The Moorish influence on the architecture of Seville is incredible. Even the giant Gothic Cathedral relies heavily on the original mosque on the site for one of its wings. When I go to post photos from this city, I often have to pause and figure out whether they were taken in Spain or Morocco.
I’m on my way back to Marrakech for a quick two night stop before attending meetings in London. We’re making a return to the beautiful Palais Sebban so I thought it was fitting to post a photo of the riad. This trip I’ll be taking some friends on the same amazing food tour we went on last time as well as making a quick morning trip to go camel trekking in the foothills of the Atlas mountains. It involves two hours on the back of a camel, which should be interesting. I’ve wanted to do a multi-day trip through the desert by camel for a while now. This will be a good test of my willingness to spend extended periods of time on top of a camel.
The Victoria Falls are incredible. My friends and I were inspired to plan our recent trip to Africa, which included Cape Town, Zambia and Rwanda by a viral e-mail we received showing pictures of people swimming in the Devil’s Pool at the top of the falls. In order to do this we needed to visit during the low water season. The benefit of going in this season extends beyond swimming in the Devil’s pool. As a result of the low water we were able to walk across the top of the falls – providing multiple photo opportunities. That being said I do feel a need to return at high water to get the full experience of the Mosi-oa-Tunya (the native name for the falls meaning “the smoke that thunders”).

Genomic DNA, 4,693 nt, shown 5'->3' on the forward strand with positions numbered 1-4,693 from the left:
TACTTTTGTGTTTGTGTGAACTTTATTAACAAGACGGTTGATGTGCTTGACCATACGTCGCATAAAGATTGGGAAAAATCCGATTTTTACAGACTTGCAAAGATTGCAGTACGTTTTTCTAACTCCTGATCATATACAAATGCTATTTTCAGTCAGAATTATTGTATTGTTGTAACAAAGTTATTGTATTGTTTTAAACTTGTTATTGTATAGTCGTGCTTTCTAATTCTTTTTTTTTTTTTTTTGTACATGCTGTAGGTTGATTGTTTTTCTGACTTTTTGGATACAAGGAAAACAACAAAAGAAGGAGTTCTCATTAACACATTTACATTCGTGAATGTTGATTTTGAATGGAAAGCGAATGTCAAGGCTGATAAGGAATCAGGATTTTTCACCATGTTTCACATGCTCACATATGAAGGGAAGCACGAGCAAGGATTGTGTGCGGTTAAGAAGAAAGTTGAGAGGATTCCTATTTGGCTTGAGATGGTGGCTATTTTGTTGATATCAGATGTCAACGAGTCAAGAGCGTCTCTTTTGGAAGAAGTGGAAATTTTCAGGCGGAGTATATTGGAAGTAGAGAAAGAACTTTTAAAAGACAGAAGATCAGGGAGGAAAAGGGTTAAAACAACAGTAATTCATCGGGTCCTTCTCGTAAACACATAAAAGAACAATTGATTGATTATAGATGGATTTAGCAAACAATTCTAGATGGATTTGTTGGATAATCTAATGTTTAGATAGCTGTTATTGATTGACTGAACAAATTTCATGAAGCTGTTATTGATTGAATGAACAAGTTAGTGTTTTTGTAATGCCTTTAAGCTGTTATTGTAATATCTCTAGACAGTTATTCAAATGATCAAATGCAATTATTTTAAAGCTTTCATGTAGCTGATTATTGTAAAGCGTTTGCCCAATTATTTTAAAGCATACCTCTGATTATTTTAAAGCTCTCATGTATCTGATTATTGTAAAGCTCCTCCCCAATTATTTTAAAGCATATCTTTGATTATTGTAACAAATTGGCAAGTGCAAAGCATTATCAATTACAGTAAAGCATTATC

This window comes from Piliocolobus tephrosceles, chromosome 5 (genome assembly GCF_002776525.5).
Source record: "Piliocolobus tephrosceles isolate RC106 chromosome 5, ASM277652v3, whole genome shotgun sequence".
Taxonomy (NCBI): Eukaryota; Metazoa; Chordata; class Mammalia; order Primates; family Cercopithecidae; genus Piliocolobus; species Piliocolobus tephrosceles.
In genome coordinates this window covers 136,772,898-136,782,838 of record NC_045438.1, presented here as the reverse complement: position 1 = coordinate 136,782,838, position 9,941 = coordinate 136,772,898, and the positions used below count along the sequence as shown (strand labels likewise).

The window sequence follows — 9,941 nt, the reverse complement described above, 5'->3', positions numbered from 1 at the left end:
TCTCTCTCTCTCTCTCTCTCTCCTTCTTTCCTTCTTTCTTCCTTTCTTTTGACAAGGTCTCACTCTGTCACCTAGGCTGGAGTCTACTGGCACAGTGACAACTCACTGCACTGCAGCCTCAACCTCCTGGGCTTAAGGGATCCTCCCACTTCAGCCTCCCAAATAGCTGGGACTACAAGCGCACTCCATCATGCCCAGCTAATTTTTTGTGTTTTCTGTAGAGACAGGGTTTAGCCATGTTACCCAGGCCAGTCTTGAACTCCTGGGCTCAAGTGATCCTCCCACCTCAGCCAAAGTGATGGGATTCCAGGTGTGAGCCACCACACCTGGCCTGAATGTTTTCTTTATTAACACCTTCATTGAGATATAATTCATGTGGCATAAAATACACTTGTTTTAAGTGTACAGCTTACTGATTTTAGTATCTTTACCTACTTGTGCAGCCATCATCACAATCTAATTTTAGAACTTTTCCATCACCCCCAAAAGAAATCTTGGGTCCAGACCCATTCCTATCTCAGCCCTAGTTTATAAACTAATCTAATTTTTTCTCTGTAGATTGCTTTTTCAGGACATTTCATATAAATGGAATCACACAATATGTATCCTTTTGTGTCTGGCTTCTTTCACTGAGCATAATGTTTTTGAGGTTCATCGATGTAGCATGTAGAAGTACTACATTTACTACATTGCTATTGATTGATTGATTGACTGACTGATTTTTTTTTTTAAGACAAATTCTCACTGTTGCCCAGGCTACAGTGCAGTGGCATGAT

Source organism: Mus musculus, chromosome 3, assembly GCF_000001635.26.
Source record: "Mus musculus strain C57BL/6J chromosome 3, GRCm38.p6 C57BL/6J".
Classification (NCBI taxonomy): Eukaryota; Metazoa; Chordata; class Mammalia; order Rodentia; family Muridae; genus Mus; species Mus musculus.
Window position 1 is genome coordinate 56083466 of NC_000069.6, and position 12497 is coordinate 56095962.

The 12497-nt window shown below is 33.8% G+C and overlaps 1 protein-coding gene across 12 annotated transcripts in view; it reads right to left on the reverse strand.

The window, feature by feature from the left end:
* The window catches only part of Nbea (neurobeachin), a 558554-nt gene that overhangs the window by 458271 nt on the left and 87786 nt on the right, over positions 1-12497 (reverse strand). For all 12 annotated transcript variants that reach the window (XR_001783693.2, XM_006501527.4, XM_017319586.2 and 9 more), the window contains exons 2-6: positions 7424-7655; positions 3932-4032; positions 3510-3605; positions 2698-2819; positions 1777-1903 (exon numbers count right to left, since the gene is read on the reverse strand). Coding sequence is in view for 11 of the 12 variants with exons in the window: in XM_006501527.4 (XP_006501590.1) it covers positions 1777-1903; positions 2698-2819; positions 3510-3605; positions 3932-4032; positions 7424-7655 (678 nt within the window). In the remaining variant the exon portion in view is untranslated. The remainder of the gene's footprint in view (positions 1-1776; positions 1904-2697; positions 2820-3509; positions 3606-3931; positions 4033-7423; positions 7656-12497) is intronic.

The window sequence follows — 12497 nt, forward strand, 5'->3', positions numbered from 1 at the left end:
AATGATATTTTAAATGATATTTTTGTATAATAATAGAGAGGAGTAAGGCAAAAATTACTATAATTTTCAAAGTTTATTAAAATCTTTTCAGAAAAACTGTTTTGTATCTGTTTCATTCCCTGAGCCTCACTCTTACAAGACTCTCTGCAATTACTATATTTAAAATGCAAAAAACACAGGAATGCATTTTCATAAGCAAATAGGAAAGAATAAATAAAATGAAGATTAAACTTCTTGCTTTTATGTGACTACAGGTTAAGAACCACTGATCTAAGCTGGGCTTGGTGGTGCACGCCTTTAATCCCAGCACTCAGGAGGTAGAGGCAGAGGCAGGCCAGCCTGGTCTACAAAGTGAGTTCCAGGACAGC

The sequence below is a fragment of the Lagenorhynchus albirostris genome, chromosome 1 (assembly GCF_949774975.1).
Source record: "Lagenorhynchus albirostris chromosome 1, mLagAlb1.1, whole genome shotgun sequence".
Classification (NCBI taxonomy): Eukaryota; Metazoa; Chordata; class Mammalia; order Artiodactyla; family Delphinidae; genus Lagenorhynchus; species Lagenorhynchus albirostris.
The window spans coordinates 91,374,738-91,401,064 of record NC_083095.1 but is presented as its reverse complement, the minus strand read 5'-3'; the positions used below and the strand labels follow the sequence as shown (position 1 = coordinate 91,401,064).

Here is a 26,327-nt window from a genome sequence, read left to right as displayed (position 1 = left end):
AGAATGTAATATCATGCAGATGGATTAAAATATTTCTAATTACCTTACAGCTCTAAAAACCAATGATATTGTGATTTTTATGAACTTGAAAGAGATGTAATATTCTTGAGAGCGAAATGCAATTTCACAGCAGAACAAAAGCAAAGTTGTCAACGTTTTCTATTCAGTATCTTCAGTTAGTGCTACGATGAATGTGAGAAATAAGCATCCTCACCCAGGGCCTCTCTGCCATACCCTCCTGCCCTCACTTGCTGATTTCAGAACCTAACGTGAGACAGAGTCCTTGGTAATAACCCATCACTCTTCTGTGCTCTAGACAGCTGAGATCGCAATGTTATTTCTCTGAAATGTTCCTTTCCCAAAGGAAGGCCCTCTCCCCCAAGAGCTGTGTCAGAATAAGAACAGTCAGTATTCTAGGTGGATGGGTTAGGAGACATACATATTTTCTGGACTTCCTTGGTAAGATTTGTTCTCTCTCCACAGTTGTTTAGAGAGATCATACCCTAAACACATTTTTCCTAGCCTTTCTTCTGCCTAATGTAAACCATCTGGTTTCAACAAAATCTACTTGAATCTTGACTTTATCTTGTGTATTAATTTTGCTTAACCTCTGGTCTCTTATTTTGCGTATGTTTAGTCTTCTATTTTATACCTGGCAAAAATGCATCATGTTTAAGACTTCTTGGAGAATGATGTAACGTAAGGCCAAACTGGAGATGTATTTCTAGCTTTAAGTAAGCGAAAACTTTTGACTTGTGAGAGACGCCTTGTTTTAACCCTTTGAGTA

The below picture was taken on my second visit to the falls and left me with a huge adrenaline rush. I’m not a big fan of heights, and certainly not the 108 meter drop I was facing here. Still I decided that I needed to lower myself down onto this outcropping of rock to photograph this portion of the falls, which I believe is called the angel falls. Once reaching the ledge I stayed seated, gradually edging closer and closer to the edge, sliding my camera, and tripod ahead of me. The most nerve racking part was taking my lens cap off, I had already dropped a lens cap at the top of the falls on my first visit. It rolled within a foot of the edge – a very tense moment for me. I would not have been allowed this leeway with the spot I was in here. In hindsight, I really should have taken off all my loose bits and secured them before moving out to the edge.
In the middle of the picture you can see the area called the boiling pot. I’ll be posting another picture of this area in the near future. It’s from just below this point in the river where rafting trips start, on the category 5 rapids of the middle Zambezi.